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Credit Unions

Credit unions were a peripheral part of the diverse network of Melbourne's financial institutions. The ideas that motivated the establishment of credit unions had their antecedents in the reaction of small communities in Britain, Germany, the United States and Canada throughout the 19th century to the changes being wrought by the Industrial Revolution. Older ideas of the moral economy encouraged people whose lives were already bound together through shared work or locality to co-operate in buying and selling goods and in matters of credit. Such co-operatives provided an alternative to the anonymous markets and large companies that were coming to dominate economic life. Similar social values were transmitted to Australia and gave rise to a series of co-operative institutions dating from the 1840s such as friendly societies, terminating building societies, societies engaged in selling groceries, provisions and clothing, and rural producer co-operatives, particularly in dairying.

Credit unions emerged much later than these other forms of co-operatives. The first credit union in Australia was established in Melbourne in 1905, the Co-operative Credit Bank of Victoria, whose membership comprised public servants. Principles of co-operation were well entrenched in the civil service as more than 9000 already belonged to the Civil Service Cooperative Society. However, the existence of this first credit union did not persuade others to follow despite the unwillingness of the trading and savings banks to provide personal loans to low-income earners.

Support for credit unions strengthened in the 1930s and 1940s. The awakening of 'social conscience' among the lay community of the Catholic Church, particularly in Melbourne, gave a new role for credit unions as mechanisms for social reform and the creation of religiously motivated self-sustaining communities. The possibility of implementing this new social philosophy was greatly increased in the early 1950s as governments enacted more permissive legislation that facilitated the establishment of credit unions, overriding earlier registration requirements that members shared a common bond based solely on geographic location. The number of societies registered in Victoria rose from eight in 1955 to peak at 221 in 1975, while the membership rose from less than 300 to more than 400 000 in 1983. The overwhelming majority of credit unions up to the mid-1960s were Catholic parish organisations or employees organised at their workplace. Of the latter, the most important credit unions were those formed by teachers in the state education system and workers in the many large public utilities such as the State Electricity Commission.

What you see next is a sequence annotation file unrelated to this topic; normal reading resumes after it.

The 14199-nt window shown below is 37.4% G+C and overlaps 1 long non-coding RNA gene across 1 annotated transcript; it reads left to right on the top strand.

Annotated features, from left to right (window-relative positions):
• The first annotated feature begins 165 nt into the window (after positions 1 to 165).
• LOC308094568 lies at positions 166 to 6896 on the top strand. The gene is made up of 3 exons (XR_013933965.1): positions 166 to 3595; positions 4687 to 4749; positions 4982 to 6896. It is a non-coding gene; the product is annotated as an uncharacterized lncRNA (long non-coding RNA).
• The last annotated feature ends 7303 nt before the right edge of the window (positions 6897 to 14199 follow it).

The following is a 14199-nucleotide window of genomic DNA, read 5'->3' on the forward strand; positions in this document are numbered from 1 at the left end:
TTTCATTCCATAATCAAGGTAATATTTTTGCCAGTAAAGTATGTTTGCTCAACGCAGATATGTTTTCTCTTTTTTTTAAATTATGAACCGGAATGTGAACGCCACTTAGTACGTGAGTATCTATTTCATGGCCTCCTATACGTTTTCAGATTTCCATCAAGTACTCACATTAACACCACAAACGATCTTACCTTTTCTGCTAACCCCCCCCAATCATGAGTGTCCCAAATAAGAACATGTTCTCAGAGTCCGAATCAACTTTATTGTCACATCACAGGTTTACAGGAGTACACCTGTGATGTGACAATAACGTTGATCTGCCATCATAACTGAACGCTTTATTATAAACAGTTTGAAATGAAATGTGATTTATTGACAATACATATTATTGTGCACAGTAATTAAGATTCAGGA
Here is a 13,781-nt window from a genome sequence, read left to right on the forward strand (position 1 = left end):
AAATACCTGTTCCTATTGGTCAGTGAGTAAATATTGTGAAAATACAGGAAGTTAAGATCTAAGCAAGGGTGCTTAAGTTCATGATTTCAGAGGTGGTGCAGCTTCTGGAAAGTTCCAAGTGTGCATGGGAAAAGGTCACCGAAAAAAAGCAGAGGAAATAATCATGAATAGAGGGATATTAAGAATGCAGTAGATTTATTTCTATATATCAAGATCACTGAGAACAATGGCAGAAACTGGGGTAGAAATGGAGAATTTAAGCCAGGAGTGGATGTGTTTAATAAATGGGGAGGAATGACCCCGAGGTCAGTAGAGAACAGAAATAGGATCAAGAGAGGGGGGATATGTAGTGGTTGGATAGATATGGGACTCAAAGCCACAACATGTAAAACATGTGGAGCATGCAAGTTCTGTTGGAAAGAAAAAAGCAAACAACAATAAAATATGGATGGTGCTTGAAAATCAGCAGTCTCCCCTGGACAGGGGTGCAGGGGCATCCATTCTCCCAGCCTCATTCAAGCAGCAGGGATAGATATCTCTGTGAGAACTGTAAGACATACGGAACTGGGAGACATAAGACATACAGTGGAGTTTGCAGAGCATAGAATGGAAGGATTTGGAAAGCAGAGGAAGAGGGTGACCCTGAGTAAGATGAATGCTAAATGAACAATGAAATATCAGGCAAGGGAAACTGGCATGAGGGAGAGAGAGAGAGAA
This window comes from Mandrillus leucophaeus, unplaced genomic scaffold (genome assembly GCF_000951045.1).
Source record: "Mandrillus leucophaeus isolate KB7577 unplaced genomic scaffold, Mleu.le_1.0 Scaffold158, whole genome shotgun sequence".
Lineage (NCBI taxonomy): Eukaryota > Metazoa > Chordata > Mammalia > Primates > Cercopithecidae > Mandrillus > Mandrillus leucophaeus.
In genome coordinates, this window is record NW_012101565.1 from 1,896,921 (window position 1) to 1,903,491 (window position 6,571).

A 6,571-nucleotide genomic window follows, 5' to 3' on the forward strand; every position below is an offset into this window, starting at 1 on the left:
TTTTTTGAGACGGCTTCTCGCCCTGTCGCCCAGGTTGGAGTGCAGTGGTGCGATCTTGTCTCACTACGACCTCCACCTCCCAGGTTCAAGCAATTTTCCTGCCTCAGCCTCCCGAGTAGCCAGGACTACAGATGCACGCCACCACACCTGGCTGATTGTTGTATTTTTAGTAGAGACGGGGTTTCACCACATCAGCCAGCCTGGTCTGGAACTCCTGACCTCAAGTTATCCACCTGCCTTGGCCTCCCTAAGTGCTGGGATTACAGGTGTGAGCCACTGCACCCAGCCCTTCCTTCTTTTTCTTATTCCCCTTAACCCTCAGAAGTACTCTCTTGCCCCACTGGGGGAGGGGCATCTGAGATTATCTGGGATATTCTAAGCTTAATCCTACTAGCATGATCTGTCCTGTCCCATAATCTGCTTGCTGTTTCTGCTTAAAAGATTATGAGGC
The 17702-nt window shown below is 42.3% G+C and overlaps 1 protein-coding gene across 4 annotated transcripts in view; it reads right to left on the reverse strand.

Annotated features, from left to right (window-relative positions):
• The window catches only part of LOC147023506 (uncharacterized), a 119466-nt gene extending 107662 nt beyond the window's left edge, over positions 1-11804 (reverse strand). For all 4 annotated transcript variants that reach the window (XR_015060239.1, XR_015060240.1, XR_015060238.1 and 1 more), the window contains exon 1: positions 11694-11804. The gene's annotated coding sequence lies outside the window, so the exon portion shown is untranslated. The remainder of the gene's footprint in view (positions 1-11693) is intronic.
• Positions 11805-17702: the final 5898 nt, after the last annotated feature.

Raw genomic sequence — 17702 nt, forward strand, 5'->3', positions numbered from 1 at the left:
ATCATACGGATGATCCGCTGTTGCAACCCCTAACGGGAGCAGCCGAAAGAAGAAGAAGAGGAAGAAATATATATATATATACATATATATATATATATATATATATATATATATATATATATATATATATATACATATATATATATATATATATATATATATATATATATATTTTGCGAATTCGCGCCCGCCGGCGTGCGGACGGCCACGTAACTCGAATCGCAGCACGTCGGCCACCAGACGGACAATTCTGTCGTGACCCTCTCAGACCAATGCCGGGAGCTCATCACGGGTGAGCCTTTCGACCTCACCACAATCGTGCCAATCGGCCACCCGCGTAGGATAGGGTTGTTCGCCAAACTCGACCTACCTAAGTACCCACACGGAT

The growth of credit unions' assets and membership in the 1970s and 1980s was particularly rapid. Their share of assets of all financial institutions rose from negligible to a maximum of nearly 1.5% in 1980. Ironically, the motive for this expansion was not a resurgence of the social philosophies that underlay the rise of the co-operative movement in the 19th century or the social teachings of the Catholic Church in the 1930s and 1940s. Credit unions grew, together with many other non-bank financial institutions, because they were able to compete effectively with banks, whose businesses were still heavily regulated. Lower costs for credit and transactions flowed from the less demanding requirements for capital adequacy and liquidity imposed on credit unions. However, the competitive advantages conferred by lower 'compliance costs' and a special tax status were offset by the lack of economies of scale in back office data processing in what were very small organisations compared to the major banks. As the credit unions became larger organisations through natural growth or amalgamation they lost part of their rationale of co-operation within a closed community with an identity of interest beyond cheaper financial services.

The role of credit unions weakened in the 1990s as the products offered by non-bank financial intermediaries - building societies, friendly societies and credit unions - converged towards a common 'thrift' package that competed with the retail products offered by banks. Credit unions' privileged tax status and freedom from capital requirements were withdrawn. They remained niche providers of financial services whose customers are still linked by the bond of geography or workplace. The bold ideas of the pioneers of credit unions that they would provide an alternative credit system to that offered by commercial banks may not be realised.

D.T. Merrett